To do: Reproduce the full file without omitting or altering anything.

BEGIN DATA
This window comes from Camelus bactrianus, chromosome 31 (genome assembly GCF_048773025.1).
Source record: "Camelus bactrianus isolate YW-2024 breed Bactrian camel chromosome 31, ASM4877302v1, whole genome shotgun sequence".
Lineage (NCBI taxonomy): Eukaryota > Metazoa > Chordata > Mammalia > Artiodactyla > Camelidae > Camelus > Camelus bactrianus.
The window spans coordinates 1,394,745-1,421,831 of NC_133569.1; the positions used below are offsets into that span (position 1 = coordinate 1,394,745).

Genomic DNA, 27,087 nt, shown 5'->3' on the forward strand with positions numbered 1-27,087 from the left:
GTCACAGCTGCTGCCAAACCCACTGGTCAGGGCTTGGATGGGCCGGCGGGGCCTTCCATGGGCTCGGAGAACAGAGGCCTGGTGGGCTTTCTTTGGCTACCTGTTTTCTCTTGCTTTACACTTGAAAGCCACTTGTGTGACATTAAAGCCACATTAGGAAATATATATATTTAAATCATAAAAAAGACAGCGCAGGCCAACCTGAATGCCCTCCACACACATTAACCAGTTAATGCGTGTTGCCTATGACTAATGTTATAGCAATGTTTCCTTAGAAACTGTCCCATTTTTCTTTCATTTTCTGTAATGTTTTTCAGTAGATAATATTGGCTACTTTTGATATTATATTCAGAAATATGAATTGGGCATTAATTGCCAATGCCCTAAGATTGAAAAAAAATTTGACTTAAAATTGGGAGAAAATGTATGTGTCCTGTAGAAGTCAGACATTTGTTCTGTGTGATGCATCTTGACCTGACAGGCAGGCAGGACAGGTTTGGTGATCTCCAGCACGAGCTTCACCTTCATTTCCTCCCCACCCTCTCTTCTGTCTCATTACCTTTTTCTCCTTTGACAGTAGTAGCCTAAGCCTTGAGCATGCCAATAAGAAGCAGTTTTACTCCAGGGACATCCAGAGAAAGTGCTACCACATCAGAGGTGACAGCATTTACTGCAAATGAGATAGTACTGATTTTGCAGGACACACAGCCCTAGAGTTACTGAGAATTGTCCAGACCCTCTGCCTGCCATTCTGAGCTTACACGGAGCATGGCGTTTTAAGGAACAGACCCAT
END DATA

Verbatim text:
This window comes from Camelus bactrianus, chromosome 31 (genome assembly GCF_048773025.1).
Source record: "Camelus bactrianus isolate YW-2024 breed Bactrian camel chromosome 31, ASM4877302v1, whole genome shotgun sequence".
Lineage (NCBI taxonomy): Eukaryota > Metazoa > Chordata > Mammalia > Artiodactyla > Camelidae > Camelus > Camelus bactrianus.
The window spans coordinates 1,394,745-1,421,831 of NC_133569.1; the positions used below are offsets into that span (position 1 = coordinate 1,394,745).

Genomic DNA, 27,087 nt, shown 5'->3' on the forward strand with positions numbered 1-27,087 from the left:
GTCACAGCTGCTGCCAAACCCACTGGTCAGGGCTTGGATGGGCCGGCGGGGCCTTCCATGGGCTCGGAGAACAGAGGCCTGGTGGGCTTTCTTTGGCTACCTGTTTTCTCTTGCTTTACACTTGAAAGCCACTTGTGTGACATTAAAGCCACATTAGGAAATATATATATTTAAATCATAAAAAAGACAGCGCAGGCCAACCTGAATGCCCTCCACACACATTAACCAGTTAATGCGTGTTGCCTATGACTAATGTTATAGCAATGTTTCCTTAGAAACTGTCCCATTTTTCTTTCATTTTCTGTAATGTTTTTCAGTAGATAATATTGGCTACTTTTGATATTATATTCAGAAATATGAATTGGGCATTAATTGCCAATGCCCTAAGATTGAAAAAAAATTTGACTTAAAATTGGGAGAAAATGTATGTGTCCTGTAGAAGTCAGACATTTGTTCTGTGTGATGCATCTTGACCTGACAGGCAGGCAGGACAGGTTTGGTGATCTCCAGCACGAGCTTCACCTTCATTTCCTCCCCACCCTCTCTTCTGTCTCATTACCTTTTTCTCCTTTGACAGTAGTAGCCTAAGCCTTGAGCATGCCAATAAGAAGCAGTTTTACTCCAGGGACATCCAGAGAAAGTGCTACCACATCAGAGGTGACAGCATTTACTGCAAATGAGATAGTACTGATTTTGCAGGACACACAGCCCTAGAGTTACTGAGAATTGTCCAGACCCTCTGCCTGCCATTCTGAGCTTACACGGAGCATGGCGTTTTAAGGAACAGACCCAT